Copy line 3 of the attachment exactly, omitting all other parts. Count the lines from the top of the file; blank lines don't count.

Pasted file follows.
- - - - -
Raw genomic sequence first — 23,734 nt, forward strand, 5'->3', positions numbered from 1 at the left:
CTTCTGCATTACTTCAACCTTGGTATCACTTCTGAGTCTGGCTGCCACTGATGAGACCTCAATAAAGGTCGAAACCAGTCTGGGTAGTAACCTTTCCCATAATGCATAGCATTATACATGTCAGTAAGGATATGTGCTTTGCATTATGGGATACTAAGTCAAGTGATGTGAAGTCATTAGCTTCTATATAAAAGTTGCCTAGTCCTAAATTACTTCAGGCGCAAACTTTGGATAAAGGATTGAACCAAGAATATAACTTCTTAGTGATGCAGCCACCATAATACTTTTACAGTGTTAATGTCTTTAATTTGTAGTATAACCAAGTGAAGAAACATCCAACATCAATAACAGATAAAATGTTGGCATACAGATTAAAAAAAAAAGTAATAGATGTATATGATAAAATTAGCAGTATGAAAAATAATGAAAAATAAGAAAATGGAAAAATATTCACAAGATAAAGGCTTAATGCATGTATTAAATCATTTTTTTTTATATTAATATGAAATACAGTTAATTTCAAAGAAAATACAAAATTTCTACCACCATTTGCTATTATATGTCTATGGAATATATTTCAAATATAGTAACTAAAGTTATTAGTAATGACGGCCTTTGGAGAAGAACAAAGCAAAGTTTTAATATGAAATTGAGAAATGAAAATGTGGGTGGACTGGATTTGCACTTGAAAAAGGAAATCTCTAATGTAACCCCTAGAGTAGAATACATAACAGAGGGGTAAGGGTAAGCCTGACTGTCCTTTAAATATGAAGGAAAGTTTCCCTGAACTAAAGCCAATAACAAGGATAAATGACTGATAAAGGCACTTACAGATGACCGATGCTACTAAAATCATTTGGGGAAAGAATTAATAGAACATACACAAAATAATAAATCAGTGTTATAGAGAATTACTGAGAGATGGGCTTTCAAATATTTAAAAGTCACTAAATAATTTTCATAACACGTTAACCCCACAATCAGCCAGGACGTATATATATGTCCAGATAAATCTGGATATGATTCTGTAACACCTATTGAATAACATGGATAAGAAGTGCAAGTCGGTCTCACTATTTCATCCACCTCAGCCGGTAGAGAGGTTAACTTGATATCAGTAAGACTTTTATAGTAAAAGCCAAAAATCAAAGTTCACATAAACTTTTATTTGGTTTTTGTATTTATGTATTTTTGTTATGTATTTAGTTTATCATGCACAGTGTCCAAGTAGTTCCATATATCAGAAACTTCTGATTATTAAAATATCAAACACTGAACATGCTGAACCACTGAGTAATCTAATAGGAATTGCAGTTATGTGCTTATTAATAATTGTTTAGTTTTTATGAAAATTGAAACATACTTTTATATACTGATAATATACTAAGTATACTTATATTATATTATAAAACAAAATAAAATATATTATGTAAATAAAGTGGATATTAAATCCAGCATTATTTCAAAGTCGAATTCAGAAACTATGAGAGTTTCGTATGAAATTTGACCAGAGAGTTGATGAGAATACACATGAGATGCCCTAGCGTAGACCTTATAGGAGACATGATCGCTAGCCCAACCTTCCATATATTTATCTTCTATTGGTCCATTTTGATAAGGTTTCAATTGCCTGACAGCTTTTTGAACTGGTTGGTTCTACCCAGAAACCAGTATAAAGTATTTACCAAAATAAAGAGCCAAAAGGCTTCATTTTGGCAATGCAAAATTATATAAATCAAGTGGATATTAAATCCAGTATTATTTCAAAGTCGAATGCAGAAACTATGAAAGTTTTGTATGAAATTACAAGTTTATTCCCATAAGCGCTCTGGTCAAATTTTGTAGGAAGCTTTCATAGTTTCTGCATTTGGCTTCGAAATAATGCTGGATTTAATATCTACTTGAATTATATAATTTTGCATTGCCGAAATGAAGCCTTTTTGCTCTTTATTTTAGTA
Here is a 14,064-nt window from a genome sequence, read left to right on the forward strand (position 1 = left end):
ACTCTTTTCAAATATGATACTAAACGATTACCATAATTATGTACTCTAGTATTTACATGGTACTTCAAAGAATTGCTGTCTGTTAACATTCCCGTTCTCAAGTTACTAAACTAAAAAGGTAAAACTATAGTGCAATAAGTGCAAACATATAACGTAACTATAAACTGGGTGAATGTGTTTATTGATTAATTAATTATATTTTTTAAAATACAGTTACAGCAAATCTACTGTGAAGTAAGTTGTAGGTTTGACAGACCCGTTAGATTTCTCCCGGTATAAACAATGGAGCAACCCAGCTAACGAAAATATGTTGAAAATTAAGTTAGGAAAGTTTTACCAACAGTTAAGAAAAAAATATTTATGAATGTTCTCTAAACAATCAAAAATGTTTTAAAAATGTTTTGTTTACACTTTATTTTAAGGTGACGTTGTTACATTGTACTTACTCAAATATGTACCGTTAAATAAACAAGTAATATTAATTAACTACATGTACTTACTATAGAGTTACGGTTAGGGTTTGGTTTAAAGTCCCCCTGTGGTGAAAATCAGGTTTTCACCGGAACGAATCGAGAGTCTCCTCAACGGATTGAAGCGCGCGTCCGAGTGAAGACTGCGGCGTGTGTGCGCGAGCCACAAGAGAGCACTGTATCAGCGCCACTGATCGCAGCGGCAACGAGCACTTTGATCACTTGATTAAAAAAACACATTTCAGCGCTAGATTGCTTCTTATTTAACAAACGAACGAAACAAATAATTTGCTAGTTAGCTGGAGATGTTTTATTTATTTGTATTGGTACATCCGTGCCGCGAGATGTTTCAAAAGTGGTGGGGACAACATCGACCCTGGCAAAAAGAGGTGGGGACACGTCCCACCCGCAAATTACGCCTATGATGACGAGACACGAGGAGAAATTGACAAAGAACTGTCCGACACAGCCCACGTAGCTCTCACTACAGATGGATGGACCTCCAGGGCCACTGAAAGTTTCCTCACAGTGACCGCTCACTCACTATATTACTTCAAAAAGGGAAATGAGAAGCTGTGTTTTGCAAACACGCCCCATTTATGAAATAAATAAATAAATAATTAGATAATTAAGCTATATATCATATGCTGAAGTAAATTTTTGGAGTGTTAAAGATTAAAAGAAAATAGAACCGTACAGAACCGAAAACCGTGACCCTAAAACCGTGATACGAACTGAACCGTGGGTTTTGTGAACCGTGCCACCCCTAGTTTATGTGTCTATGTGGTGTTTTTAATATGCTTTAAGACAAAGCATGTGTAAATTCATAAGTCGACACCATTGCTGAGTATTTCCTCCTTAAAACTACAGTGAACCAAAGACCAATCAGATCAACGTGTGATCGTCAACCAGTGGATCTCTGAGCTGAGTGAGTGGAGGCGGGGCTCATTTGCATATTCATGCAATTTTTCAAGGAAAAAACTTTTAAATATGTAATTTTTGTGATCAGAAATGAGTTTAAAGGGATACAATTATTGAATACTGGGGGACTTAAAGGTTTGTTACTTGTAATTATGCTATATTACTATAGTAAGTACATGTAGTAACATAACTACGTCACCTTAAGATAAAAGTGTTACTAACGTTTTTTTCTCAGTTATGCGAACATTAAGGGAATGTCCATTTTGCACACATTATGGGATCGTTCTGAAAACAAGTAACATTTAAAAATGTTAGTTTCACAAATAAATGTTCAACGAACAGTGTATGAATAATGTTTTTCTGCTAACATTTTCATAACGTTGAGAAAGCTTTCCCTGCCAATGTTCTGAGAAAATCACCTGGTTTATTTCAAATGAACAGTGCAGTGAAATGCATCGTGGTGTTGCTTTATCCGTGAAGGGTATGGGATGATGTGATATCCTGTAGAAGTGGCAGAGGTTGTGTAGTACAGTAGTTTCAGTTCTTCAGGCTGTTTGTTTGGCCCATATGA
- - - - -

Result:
Here is a 14,064-nt window from a genome sequence, read left to right on the forward strand (position 1 = left end):